Harnessing changing social norms to curb student drinking

Newswise – A pilot study at the University of Washington in Seattle found that messages about changing “drinking norms” could help curb intentions to use alcohol among college students. Young people’s alcohol consumption is known to be influenced by their (often mistaken) perceptions of how their peers drink. To date, social norm interventions on campus have focused on correcting students’ overestimations of the amount of alcohol consumed by their peers. Such interventions reflect the current state of normative behavior, known as static standards. On the other hand, dynamic standards emphasize that a behavioral norm changes over time. These norms could be important in health behavior interventions, given emerging evidence that people align their behavior with social norms that they anticipate will be prevalent in the future, even more so than the current norm. The new study, published in Alcoholism: clinical and experimental researchtested the concept of integrating dynamic norm messages into alcohol interventions.

The data came from 461 students who had been randomly assigned to one of three groups. The first group was exposed to Dynamic Norms messages emphasizing that binge drinking among college students has steadily declined over the past six years. The second group was exposed to static standards messages, indicating only current consumer standards. The third group, a control group, received no normative information. Immediately following the messaging intervention, participants were asked how they thought drinking norms among college students might change over the next few years. The group that had been exposed to the dynamic norm messages felt that future drinking norms would generally decrease and more students would abstain from heavy drinking. Students in the static and control standards groups, on the other hand, felt that future consumption standards would increase. Next, participants were asked about their own intentions to drink alcohol over the next month. Students in the dynamic norms group reported that they would consume fewer drinks per week and engage in fewer binge drinking episodes than those in the static and control norms groups.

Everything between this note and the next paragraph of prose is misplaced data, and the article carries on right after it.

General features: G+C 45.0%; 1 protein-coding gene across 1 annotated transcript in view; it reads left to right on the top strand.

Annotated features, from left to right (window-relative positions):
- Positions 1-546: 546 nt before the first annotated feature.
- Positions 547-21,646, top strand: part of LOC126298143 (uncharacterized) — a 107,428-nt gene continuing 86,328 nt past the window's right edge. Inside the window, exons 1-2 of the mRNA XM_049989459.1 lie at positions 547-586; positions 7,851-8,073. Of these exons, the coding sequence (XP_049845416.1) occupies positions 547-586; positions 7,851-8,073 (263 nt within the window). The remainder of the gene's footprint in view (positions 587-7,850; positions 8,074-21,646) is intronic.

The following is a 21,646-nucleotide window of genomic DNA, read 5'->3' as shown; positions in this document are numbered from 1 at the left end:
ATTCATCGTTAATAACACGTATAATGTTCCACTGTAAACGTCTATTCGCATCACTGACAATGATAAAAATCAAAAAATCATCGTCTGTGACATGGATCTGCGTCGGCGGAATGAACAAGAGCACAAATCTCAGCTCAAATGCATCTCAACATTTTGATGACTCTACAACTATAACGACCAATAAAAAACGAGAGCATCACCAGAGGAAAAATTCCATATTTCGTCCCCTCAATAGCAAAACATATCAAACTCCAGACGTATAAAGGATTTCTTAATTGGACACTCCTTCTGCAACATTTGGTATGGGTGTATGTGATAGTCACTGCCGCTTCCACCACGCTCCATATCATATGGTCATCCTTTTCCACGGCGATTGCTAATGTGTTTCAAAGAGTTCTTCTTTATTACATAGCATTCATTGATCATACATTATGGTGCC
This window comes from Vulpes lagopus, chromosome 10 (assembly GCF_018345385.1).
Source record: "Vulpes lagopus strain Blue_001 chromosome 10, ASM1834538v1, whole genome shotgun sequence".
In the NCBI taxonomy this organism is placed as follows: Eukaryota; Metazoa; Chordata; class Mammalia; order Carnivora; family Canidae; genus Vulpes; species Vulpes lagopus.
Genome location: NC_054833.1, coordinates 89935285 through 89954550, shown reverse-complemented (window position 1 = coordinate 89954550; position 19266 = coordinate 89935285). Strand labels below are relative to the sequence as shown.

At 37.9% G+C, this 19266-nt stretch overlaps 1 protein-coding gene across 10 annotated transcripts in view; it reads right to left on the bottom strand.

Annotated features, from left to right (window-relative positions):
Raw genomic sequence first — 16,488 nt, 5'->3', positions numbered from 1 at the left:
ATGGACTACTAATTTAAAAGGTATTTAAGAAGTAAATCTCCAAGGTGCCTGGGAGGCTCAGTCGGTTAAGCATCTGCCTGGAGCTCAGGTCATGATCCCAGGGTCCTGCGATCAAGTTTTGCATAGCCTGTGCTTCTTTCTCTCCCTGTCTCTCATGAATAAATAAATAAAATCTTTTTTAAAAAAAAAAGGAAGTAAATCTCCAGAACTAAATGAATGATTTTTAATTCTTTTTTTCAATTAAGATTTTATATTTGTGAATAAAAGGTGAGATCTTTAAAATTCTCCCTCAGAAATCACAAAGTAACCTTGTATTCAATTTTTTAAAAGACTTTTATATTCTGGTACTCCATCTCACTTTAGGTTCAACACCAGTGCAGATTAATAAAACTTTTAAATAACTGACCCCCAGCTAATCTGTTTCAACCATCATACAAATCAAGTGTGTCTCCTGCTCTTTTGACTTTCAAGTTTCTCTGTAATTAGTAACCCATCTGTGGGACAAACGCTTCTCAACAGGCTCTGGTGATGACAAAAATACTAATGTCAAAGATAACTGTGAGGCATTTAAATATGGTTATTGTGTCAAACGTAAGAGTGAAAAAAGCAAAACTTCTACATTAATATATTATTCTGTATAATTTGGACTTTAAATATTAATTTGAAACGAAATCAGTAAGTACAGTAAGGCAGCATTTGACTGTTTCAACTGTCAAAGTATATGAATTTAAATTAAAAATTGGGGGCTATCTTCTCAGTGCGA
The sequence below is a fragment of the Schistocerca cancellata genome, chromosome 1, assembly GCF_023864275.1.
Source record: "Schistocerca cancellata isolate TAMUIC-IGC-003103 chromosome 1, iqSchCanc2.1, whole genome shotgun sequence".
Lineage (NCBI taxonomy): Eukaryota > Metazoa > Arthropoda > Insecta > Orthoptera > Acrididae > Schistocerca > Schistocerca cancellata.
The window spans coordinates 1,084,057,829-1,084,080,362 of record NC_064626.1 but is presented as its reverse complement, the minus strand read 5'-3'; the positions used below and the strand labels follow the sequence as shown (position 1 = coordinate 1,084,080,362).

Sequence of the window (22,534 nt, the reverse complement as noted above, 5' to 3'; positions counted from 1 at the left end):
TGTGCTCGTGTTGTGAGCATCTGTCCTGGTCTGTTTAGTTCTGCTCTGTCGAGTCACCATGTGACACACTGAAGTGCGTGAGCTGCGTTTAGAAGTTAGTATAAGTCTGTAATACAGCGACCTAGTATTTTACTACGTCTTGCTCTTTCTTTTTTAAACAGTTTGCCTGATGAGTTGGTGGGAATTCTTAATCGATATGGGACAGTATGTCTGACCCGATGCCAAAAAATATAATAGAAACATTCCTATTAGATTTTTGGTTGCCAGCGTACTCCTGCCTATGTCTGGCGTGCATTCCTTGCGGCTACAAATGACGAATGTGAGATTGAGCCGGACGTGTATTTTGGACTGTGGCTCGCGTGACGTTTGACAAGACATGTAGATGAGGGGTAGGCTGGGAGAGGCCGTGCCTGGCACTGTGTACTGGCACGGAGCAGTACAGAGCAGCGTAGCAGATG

Despite the clear differences in drinking intention, one month after the messaging intervention, the three groups did not differ significantly in actual drinking behavior (weekly drinks or binge drinking episodes) reported by participants. As the study took place during the Covid pandemic, this may be due to a reduced opportunity to engage and observe social consumption on campus. The researchers suggest that future studies of dynamic norm messaging could seek to strengthen the effect of intentions on later behaviors. For example, in addition to highlighting declining drinking norms, dynamic norms messaging could also provide additional messages about student behaviors that help them abstain from alcohol. It will also be important to identify the most effective way to present dynamic standards messages.

In summary, although further research is needed, the results provide proof-of-concept that dynamic norm messaging may be a prudent strategy for reducing drinking intentions among college students.

Such interventions could be integrated or used alongside existing norm correction strategies.

Leveraging Dynamic Norms to Reduce Alcohol Consumption Among College Students: A Proof of Concept

experimental study. S Graupensperger, CM Lee, ME Larimer (pages xxx).


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